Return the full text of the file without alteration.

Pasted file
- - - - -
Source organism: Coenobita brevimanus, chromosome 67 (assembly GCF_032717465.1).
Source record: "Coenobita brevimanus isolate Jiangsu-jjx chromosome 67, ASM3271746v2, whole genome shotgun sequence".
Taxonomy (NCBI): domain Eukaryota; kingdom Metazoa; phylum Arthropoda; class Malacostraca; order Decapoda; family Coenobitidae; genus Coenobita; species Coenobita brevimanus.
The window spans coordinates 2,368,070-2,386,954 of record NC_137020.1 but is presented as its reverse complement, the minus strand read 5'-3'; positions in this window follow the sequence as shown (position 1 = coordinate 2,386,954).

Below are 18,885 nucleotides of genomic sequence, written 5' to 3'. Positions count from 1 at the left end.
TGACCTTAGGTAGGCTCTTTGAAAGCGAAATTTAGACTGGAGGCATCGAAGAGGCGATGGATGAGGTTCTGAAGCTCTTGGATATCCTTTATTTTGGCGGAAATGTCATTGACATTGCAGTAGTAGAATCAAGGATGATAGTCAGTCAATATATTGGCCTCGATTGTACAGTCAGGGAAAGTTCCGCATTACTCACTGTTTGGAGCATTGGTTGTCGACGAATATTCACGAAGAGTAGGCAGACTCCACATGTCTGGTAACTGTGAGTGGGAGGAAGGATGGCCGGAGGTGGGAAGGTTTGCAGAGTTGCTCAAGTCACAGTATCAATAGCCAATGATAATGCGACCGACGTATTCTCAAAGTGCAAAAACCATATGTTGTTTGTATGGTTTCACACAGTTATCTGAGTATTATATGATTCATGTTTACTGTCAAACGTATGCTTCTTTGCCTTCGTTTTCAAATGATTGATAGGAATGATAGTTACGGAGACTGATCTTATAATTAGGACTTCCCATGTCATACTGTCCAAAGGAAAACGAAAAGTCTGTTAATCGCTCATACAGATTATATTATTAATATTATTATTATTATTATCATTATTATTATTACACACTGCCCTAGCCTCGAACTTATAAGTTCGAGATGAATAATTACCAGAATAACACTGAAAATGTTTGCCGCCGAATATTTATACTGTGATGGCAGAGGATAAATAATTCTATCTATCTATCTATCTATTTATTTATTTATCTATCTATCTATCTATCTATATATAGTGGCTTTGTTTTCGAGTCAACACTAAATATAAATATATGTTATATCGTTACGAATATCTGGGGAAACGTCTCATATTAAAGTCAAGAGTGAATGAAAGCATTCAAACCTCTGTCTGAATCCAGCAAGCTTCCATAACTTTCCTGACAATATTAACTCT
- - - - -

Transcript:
Source organism: Coenobita brevimanus, chromosome 67 (assembly GCF_032717465.1).
Source record: "Coenobita brevimanus isolate Jiangsu-jjx chromosome 67, ASM3271746v2, whole genome shotgun sequence".
Taxonomy (NCBI): domain Eukaryota; kingdom Metazoa; phylum Arthropoda; class Malacostraca; order Decapoda; family Coenobitidae; genus Coenobita; species Coenobita brevimanus.
The window spans coordinates 2,368,070-2,386,954 of record NC_137020.1 but is presented as its reverse complement, the minus strand read 5'-3'; positions in this window follow the sequence as shown (position 1 = coordinate 2,386,954).

Below are 18,885 nucleotides of genomic sequence, written 5' to 3'. Positions count from 1 at the left end.
TGACCTTAGGTAGGCTCTTTGAAAGCGAAATTTAGACTGGAGGCATCGAAGAGGCGATGGATGAGGTTCTGAAGCTCTTGGATATCCTTTATTTTGGCGGAAATGTCATTGACATTGCAGTAGTAGAATCAAGGATGATAGTCAGTCAATATATTGGCCTCGATTGTACAGTCAGGGAAAGTTCCGCATTACTCACTGTTTGGAGCATTGGTTGTCGACGAATATTCACGAAGAGTAGGCAGACTCCACATGTCTGGTAACTGTGAGTGGGAGGAAGGATGGCCGGAGGTGGGAAGGTTTGCAGAGTTGCTCAAGTCACAGTATCAATAGCCAATGATAATGCGACCGACGTATTCTCAAAGTGCAAAAACCATATGTTGTTTGTATGGTTTCACACAGTTATCTGAGTATTATATGATTCATGTTTACTGTCAAACGTATGCTTCTTTGCCTTCGTTTTCAAATGATTGATAGGAATGATAGTTACGGAGACTGATCTTATAATTAGGACTTCCCATGTCATACTGTCCAAAGGAAAACGAAAAGTCTGTTAATCGCTCATACAGATTATATTATTAATATTATTATTATTATTATCATTATTATTATTACACACTGCCCTAGCCTCGAACTTATAAGTTCGAGATGAATAATTACCAGAATAACACTGAAAATGTTTGCCGCCGAATATTTATACTGTGATGGCAGAGGATAAATAATTCTATCTATCTATCTATCTATTTATTTATTTATCTATCTATCTATCTATCTATATATAGTGGCTTTGTTTTCGAGTCAACACTAAATATAAATATATGTTATATCGTTACGAATATCTGGGGAAACGTCTCATATTAAAGTCAAGAGTGAATGAAAGCATTCAAACCTCTGTCTGAATCCAGCAAGCTTCCATAACTTTCCTGACAATATTAACTCT